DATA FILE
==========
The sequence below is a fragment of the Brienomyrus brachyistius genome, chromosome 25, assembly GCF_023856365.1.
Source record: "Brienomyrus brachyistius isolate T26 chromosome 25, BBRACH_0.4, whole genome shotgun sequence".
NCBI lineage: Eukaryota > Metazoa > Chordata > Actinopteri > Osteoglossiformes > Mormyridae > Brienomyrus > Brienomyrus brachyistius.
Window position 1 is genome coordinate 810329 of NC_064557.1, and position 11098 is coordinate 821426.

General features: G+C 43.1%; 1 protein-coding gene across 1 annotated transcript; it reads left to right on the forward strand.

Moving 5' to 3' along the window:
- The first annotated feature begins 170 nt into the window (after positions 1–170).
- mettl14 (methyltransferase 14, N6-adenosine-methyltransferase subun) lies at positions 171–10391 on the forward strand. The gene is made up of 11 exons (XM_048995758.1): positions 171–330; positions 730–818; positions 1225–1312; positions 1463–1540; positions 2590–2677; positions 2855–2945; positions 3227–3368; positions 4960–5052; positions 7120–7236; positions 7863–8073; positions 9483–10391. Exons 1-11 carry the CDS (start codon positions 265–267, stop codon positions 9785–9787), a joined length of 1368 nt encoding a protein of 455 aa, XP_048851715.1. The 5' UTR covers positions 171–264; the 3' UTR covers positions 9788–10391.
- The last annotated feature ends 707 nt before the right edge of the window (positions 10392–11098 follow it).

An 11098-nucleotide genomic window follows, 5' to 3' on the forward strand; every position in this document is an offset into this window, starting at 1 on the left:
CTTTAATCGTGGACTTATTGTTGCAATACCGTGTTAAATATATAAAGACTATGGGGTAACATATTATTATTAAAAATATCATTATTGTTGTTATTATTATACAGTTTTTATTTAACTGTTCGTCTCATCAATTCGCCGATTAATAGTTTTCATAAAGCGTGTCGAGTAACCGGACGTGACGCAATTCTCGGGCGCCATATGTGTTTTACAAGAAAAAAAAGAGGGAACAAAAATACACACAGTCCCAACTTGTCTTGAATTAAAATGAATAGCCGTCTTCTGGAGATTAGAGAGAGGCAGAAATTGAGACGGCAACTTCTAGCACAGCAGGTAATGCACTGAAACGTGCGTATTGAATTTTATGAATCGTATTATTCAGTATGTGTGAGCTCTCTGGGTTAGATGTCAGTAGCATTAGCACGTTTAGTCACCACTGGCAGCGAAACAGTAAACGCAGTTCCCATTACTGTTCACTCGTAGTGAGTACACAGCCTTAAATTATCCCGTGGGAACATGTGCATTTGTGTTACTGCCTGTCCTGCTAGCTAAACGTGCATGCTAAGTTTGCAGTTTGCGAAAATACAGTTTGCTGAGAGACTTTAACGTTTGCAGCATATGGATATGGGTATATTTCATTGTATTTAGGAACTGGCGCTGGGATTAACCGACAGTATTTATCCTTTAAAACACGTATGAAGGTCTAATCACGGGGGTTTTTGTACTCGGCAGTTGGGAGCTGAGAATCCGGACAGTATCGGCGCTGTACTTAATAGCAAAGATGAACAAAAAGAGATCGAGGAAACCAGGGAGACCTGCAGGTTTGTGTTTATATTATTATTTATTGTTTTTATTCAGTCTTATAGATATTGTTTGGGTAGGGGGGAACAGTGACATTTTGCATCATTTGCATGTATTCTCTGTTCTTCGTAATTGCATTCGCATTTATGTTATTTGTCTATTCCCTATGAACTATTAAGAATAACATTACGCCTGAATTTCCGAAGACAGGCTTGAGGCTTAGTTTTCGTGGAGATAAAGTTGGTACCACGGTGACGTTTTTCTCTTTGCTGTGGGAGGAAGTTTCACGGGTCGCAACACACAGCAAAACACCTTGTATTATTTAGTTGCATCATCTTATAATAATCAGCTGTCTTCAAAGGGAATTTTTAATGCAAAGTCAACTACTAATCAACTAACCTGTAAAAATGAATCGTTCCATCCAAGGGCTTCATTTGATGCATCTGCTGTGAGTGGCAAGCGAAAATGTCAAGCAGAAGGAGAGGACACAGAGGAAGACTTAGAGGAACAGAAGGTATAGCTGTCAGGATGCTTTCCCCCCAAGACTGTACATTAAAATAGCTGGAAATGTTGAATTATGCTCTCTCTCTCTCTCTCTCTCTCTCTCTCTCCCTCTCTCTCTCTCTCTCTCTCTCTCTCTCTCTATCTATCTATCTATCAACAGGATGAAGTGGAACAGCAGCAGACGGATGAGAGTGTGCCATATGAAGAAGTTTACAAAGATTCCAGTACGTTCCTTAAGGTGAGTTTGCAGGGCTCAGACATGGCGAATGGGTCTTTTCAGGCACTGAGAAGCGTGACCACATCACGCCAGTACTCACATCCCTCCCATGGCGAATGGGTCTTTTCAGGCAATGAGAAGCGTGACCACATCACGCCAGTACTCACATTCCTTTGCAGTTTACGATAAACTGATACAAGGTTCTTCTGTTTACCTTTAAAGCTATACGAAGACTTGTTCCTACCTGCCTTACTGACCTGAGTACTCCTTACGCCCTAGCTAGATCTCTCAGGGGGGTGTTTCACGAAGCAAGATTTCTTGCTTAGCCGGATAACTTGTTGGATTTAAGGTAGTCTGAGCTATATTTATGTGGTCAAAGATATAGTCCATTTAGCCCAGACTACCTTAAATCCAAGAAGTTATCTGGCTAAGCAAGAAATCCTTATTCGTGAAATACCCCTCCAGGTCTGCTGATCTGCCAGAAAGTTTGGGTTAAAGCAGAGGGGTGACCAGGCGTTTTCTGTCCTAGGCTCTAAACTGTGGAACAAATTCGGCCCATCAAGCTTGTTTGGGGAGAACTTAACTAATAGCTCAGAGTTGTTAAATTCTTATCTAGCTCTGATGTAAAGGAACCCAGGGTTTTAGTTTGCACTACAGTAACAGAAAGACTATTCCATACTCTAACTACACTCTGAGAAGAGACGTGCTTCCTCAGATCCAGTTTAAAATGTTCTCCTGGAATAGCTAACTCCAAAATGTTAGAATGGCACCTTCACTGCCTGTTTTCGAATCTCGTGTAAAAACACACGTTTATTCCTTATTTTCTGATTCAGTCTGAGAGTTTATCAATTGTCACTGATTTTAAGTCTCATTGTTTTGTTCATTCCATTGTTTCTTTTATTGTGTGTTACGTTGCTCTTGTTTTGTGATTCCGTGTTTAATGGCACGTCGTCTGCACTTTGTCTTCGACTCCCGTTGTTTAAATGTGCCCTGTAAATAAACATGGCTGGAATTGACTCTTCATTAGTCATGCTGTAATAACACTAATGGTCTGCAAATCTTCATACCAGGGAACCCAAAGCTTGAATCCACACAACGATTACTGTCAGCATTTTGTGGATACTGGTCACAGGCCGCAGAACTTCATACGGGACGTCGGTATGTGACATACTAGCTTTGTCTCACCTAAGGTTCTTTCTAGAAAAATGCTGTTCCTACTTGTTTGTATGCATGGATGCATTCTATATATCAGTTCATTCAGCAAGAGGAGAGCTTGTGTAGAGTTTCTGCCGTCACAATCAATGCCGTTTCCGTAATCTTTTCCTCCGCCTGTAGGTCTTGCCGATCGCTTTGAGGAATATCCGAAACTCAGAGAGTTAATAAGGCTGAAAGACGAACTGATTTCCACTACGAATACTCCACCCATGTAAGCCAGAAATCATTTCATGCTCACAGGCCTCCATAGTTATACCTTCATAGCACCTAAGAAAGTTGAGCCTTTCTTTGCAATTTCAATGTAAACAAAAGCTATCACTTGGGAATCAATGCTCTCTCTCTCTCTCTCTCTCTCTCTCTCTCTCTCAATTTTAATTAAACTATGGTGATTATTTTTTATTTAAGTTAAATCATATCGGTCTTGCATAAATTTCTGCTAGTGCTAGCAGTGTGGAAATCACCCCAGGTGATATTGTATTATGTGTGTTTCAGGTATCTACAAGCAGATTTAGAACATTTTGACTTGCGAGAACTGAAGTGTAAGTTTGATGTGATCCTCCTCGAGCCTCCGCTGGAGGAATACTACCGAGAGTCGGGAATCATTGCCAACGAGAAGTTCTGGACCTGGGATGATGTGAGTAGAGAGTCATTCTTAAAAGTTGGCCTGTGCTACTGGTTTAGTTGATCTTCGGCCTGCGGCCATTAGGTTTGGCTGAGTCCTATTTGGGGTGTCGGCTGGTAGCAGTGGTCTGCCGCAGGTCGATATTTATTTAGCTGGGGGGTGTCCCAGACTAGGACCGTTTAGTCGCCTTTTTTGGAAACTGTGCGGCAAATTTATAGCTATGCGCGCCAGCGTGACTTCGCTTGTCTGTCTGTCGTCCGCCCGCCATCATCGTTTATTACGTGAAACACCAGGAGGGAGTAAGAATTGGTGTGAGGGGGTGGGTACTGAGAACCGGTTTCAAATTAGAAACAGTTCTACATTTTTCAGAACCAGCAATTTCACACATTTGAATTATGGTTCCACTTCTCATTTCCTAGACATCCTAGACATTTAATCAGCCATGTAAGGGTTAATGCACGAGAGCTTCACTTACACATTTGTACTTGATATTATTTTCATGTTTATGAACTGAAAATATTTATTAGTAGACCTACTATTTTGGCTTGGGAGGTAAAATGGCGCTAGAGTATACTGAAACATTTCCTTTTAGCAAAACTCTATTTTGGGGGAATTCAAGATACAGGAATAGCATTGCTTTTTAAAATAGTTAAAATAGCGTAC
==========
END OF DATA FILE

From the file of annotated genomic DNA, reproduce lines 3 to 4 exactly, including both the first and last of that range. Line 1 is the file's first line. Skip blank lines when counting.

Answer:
NCBI lineage: Eukaryota > Metazoa > Chordata > Actinopteri > Osteoglossiformes > Mormyridae > Brienomyrus > Brienomyrus brachyistius.
Window position 1 is genome coordinate 810329 of NC_064557.1, and position 11098 is coordinate 821426.